As we enter National Stress Week, we caught up with one of our 12 in-house Mind Health Champions, Kyle. We spoke to Kyle about the impact of having this initiative available at CarFinance 247 and why he is so passionate about working with people who may be struggling day-to-day.
How would you explain mental health first aid to people?
Mind health first aid, in many regards, is no different to being a general first aider, in that if you see someone requiring support, you approach them and try to help.
The more challenging aspect is that with mental first aid, it’s more difficult to see when an individual needs help opposed to a standard first aider where there may be a physical injury.
What made you want to become a Mind Health Champion?
There are individuals close to me, both family and friends, who have suffered from mental health illnesses, and I felt that having more of an awareness of the signs that people are perhaps struggling with their mental health may have helped me to spot them and help them sooner.
On a personal note, I have at times faced challenges with my own mental health, especially during recent lockdowns where I have found myself feeling low and the training provided techniques that can help me in the future too.
Do you believe that the scheme has made a positive impact on CarFinance247?
There are 12 mental health first aiders across the business. With the last year and a half being so challenging, many people who have felt isolated working from home are now coming back in to the office. It’s great to have a number of people around the office who can support individuals and potentially spot anyone who is struggling with their mental health.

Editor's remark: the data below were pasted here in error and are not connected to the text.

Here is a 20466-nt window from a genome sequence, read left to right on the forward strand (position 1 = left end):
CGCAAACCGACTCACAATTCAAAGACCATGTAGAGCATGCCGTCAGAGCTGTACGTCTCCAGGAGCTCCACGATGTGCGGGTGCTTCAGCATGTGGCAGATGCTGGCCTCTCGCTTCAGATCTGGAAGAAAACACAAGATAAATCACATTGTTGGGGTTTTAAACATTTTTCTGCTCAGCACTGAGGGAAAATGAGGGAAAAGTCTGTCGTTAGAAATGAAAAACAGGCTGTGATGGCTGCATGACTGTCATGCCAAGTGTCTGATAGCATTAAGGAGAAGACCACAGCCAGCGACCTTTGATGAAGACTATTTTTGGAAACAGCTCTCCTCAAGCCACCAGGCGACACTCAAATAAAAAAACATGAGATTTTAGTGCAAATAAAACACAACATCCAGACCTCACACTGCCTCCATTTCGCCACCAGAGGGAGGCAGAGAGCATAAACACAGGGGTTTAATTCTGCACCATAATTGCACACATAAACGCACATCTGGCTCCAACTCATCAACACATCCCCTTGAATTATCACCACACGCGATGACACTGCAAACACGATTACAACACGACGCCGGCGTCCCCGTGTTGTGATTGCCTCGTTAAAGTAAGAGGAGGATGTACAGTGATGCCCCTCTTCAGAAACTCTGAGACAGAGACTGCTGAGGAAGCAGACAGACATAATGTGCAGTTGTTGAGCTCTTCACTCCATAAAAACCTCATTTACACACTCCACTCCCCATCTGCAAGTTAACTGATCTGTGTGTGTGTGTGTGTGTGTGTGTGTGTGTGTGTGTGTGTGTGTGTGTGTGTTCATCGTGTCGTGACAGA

What is your advice for someone who needs to talk about how they are feeling?
I would always encourage them to try and speak to an individual they trust or a mental health first aider. However, I know from personal experience that when I am feeling down, I keep myself to myself or just try and act like everything is okay when it really isn’t.
I would say the onus is on all of us to look out for our colleagues and friends in the same way we would go and ask someone with a cut or broken bone if they’re okay we should do the same for those who are struggling with their mental health. If you spot a change in behaviour of a colleague of friend whether they be quieter than normal or louder than normal, have a conversation with them in private to just make sure they’re okay, it could make the world of difference to them.